Sheriff’s race centers on big problems at county jail.
Thursday, May 18, 2006
Mike Kanalakis walks over to a man on a bench in front of the Pacific Grove Post Office.
“Hi, I’m Mike Kanalakis,” he says, shaking the man’s hand and smiling. “I’m looking for support for my campaign to be your sheriff again.”
The man, local musician Jay Dancing Bear, looks at Kanalakis’ glossy brochure.
“I personally believe in freedom and decriminalizing victimless crimes like drugs and prostitution,” Dancing Bear says. “The jails are filled up as it is.”
“Thank you, that’s exactly it.” Kanalakis says. “We have laws in books for a reason, but we also need to balance our priorities. The jail needs to be a top priority.”
Dancing Bear has stumbled on the top issue of the Monterey County Sheriff’s race. At 150 percent over capacity, the outdated county jail casts a prison yard shadow over the June 6 election.
Both of his opponents, bailiff Vincent Earland and Sgt. Robert Oen, have criticized Kanalakis for ignoring the jail—and the officers who work there.
It’s a piece of sheriff’s department politics that Kanalakis downplays with highlights from his first term: balancing the department’s budget—not counting overtime pay—and helping to establish the county-wide gang task force.
Yes, the department may be $400,000 over budget because of overtime wages at the jail, but, Kanalakis notes, crimes such as robbery, rape, aggravated assault and homicide are down 22.4 percent in rural areas and down 15.2 percent in the cities. (Kanalakis does admit a 13.2 percent spike in property crimes.)
His opponents see things differently.
Earland, a 10-year veteran of the sheriff’s department, accuses Kanalakis mismanaging the department’s $66 million budget.
“He’s $400,000 over the budget,” says Earland. “The idea that he’s balanced the budget is a farce.”
And Oen, who’s spent 31 years working for the sheriff’s department, says that “there’s a lot of resentment” towards Kanalakis.
Earland agrees. “The deputies want someone they can trust,” he says. “People are leaving faster than we can hire them. There’s no retention because the deputies are working in deplorable conditions.”
In fact, Kanalakis only won the endorsement of the Deputy Sheriff’s Association by a single vote. Kanalakis dismisses his opponents’ charges.
“I have an open door policy,” he says. “I meet every month with the Deputy Sheriff’s Association and the union.”
In addition, Kanalakis says he performs monthly jail inspections.
“I’m out there, I’m talking to folks. At the same time, I have a department to run. There’s more to running a department than internal affairs. I have to deal with the Board of Supervisors, state legislators, other agencies, plus the community in general. I do what’s right for the community first and the sheriff’s department second.”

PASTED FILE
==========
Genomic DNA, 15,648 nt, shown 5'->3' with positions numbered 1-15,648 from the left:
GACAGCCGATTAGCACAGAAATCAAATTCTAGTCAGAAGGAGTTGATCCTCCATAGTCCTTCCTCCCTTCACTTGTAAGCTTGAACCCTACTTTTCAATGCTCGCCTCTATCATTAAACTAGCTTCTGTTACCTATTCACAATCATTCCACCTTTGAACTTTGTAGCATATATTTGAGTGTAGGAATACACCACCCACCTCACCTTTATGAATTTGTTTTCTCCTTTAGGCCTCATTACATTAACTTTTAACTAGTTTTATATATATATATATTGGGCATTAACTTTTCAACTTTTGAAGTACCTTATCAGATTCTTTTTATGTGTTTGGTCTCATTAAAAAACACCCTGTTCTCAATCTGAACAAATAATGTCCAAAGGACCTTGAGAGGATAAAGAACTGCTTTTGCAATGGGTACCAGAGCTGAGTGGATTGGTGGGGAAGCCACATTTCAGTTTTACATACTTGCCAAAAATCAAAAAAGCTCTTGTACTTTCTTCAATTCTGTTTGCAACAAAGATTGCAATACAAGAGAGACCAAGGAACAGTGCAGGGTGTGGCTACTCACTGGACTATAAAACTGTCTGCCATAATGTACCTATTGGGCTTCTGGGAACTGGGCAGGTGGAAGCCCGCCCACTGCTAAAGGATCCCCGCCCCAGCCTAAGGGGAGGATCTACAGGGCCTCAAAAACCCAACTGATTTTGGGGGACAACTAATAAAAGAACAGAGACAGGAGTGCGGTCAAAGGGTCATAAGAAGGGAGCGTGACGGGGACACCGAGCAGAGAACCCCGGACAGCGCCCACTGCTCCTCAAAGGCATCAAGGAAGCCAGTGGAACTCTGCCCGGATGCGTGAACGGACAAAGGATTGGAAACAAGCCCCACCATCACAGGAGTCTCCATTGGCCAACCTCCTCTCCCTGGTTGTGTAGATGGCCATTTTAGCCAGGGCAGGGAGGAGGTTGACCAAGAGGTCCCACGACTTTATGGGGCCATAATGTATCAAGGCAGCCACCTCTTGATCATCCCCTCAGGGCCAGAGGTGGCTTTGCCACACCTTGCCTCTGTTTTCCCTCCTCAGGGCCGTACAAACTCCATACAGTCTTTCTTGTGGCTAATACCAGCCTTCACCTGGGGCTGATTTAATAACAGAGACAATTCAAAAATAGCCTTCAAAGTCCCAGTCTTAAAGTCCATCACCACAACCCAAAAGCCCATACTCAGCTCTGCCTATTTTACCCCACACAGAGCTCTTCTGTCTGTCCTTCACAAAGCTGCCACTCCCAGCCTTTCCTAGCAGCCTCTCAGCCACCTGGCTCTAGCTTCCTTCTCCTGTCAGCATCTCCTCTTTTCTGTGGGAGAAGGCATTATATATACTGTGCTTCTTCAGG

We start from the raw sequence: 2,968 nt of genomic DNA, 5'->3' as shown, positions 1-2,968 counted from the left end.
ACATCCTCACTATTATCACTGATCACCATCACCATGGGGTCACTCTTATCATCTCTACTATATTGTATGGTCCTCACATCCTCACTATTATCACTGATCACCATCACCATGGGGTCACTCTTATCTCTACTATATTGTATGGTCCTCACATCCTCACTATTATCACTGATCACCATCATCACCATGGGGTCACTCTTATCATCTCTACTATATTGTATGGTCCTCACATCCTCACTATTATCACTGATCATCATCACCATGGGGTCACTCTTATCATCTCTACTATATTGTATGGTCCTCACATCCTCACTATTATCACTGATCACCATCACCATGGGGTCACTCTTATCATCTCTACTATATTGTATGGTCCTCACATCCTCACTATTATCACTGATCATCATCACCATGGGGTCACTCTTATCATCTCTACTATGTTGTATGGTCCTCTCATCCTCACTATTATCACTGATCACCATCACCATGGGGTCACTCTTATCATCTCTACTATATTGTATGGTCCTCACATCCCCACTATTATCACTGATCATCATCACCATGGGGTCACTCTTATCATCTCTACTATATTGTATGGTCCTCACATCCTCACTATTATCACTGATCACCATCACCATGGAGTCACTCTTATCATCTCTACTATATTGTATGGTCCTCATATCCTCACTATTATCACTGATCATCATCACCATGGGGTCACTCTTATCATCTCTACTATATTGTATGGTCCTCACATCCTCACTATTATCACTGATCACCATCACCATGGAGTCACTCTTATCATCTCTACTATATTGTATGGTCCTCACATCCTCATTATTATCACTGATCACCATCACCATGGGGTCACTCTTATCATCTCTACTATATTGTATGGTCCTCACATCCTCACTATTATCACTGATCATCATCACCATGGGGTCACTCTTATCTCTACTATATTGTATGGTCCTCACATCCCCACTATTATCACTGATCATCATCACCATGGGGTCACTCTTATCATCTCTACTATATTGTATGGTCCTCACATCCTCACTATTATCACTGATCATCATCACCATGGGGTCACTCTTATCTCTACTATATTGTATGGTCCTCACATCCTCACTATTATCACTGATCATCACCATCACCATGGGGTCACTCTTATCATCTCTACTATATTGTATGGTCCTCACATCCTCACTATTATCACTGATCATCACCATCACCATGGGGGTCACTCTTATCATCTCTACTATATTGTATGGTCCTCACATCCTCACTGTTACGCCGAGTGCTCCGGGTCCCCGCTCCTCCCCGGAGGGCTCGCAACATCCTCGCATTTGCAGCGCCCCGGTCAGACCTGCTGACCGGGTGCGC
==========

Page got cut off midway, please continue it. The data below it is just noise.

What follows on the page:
Oen scoffs at Kanalakis’ infrequent tours through the jail. “Dog and pony shows,” he calls them. “He has no idea how [the jail] runs.”
Kanalakis says his 10-year plan for the jail is on track. He began by bringing the National Institute of Corrections to critique the jail.
“I knew it wasn’t going to be flattering,” Kanalakis says. “My opponents will tell you that the problems are a result of mismanagement. Nowhere in the report does it say that. The jail is overcrowded because of systemic problems.”
Kanalakis says he’s currently working on a bond measure for the jail.
“Residents will have input,” he says. “We’ll have to decide what we want out of our criminal justice system. Do we want to be tough on crime? Then we have to build a jail that’s tough on crime,” he says. “It’s not as easy as just bulldozing the jail. What are you going to do with 1,200 inmates?”
This highlights an even bigger problem. The county jail is severely undermanned. There are currently 43 full-time job vacancies, 28 of them of officers at sheriff’s office.
“He doesn’t know a thing about working in the jail,” Oen says. “Has he ever broken up a fight in the jail? I don’t think so.”
Maybe not, but Kanalakis has experience of a different kind. Back in Pacific Grove, Kanalakis outlines his plan for the jail. Jay Dancing Bear, nodding adamantly, has an idea.
“We should hook kids up to a treadmill to solve the energy crisis,” he says earnestly. “We’d pay them, say, five bucks an hour.”
“I haven’t heard that one before,” Kanalakis says diplomatically. “Very creative.”
Then, Kanalakis exits gracefully.
“Well, you’ve got my vote,” Dancing Bear says. “See if you can hook up some of those treadmills, OK? Just test them out.”